Back home in California, I hoisted myself back on the proverbial wagon. But in the days that followed, I had what I then described as some “little spells". I’d been having these spells for a while. They started with an intense feeling of deja vu. Regardless of whom I was talking to, I had a strong sensation that I’d had the exact same conversation, with the exact same words, many times before. Then I felt spacey, almost like I was stoned, not a particularly unpleasant sensation. I had three of these spells in the span of three days.
I didn’t tell anyone about these odd occurrences. They were brief and mild, lasting maybe sixty seconds in total. I likened it to the uneasy pause one might have after their eye starts twitching and then stops. I figured they might be due to aging, or stress.
But then, one afternoon, I was volunteering at a meal for the homeless in Berkeley and I lost my ability to speak. It was my job to check people into the meal. Suddenly, I could think of the words I wanted to say, but I couldn’t talk.
The other volunteer in the kitchen pointed at the man standing in front of me. He was a bedraggled fellow, with a dirty beard, and a trucker hat that read, “I Always Swipe Right”.
“There’s someone at the window,” the other volunteer said, as she continued slicing carrots. This I could clearly see. I just couldn’t get any words to come out of my mouth.
Losing my ability to speak forced me to seek out a neurologist. In the days leading up to my appointment, I compulsively searched Google for explanations for the spells. I self-diagnosed myself as having temporal lobe seizures which are most likely caused by epilepsy, or a brain tumor.
The threat of a brain tumor was terrifying. I couldn’t sleep, and when I did, I woke up clenching my teeth as if I were trying to bite through steel. I had throbbing headaches. I went to a very dark place.
The constant refrain in my mind was, “I can’t believe I have to go through this without my mother.”
I have been married for 23 years to a kind and loving man. I have numerous friends in which to confide. My father checked on me repeatedly, as did my sister. I am also in contact with a pastor who has known me since I was 15. But all I wanted was my mom.
I needed to be talked off the ledge by the only person who could do so.
After my mother died, my pastor asked me if I’d had any dreams about her. I told him I hadn’t. “Don’t be surprised if you do,” he replied knowingly. I was skeptical.
And then, the night after I had an MRI, my mother appeared in a dream. She looked exactly as I remembered her, with her pragmatic haircut and lively eyes. “Well, have you heard what’s been going on with me?” I asked. She looked at me directly and said, “I’ve heard what might be going on with you. Let’s not get ahead of ourselves.”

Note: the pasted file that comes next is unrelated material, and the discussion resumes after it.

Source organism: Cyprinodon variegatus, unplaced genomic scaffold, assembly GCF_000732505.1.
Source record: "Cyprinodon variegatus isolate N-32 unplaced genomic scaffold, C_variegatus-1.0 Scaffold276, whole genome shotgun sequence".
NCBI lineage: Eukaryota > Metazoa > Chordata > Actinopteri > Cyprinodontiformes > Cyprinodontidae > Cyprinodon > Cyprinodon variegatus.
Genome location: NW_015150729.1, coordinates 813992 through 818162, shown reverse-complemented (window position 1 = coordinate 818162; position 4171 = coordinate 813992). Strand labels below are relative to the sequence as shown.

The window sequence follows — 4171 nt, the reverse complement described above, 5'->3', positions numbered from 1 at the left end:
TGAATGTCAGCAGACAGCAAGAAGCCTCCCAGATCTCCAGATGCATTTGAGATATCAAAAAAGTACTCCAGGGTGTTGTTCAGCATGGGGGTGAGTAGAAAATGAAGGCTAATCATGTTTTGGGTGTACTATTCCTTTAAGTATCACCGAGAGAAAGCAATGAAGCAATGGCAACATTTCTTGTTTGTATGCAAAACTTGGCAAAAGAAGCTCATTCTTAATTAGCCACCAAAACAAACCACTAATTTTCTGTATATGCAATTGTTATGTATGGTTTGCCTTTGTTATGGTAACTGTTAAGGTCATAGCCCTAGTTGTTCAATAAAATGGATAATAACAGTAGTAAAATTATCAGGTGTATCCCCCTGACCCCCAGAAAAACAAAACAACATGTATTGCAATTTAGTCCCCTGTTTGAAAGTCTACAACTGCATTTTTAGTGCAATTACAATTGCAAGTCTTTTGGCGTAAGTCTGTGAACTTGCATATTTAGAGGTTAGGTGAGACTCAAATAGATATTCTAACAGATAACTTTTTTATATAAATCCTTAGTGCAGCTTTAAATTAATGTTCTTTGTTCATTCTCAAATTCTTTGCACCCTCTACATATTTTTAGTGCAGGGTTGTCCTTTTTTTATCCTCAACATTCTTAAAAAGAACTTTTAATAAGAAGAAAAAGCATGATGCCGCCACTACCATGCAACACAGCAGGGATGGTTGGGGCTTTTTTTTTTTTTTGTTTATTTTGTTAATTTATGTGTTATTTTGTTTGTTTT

Next, she stood up and sprinted down a long hallway. In the last years of her life, she was in constant pain from rheumatoid arthritis and was dangerously unsteady on her feet. She was spry in my dream though, running joyfully to an opening in the sky, out of which poured blinding beams of light. She zipped up towards the opening and was gone.
My mother would have scoffed at this dream. She was raised Catholic but rejected religion as an adult. She found my desire to explore spirituality exasperating. She once conceded that I’d become a more pleasant teenager after I joined a Christian youth group. But then she rolled her eyes, “Just don’t start praying for my salvation.”
Others were more open to the otherworldly. When I described my dream to my mother’s closest friend, I saw goosebumps appear on her arm. I told my neighbor about my dream. She responded excitedly, “That gave me the chills!” My friend from church, who’d lost her own mother four years before, looked at me across a table we were sitting at in the early California summer sun with tears streaming down her face as I recounted my dream.
Conversely, my best friend told a man she’d been dating, a lawyer, that my mother had come to me in my time of distress. “She had a dream,” he said perfunctorily. My friend argued, “She was telling her not to worry!” Unmoved, he repeated, “She had a dream.”
My lovely friend, who is a physician, explained as we hiked high above the stunning California coast overlooking Stinson Beach, “Your mother lives in your subconscious as a source of comfort, that you were able to access in your time of fear. In this way, she will always be with you.”
There are many ways to explain the unexplainable.
Days later, I sat in my neurologist’s office and was diagnosed. I never could have imagined being happy to hear I have epilepsy, but I was overjoyed to learn I didn’t have a brain tumor. I murmured, “Thank you,” in silent prayer.
My neurologist explained that given the three seizures I’d had after imbibing in Hawaii, alcohol was a trigger for my seizures. I knew my drinking days were over even before she told me it would be dangerous for me to drink. I imagined my mother looking down, triumphant, “I told you it was poison!” She loved to be right.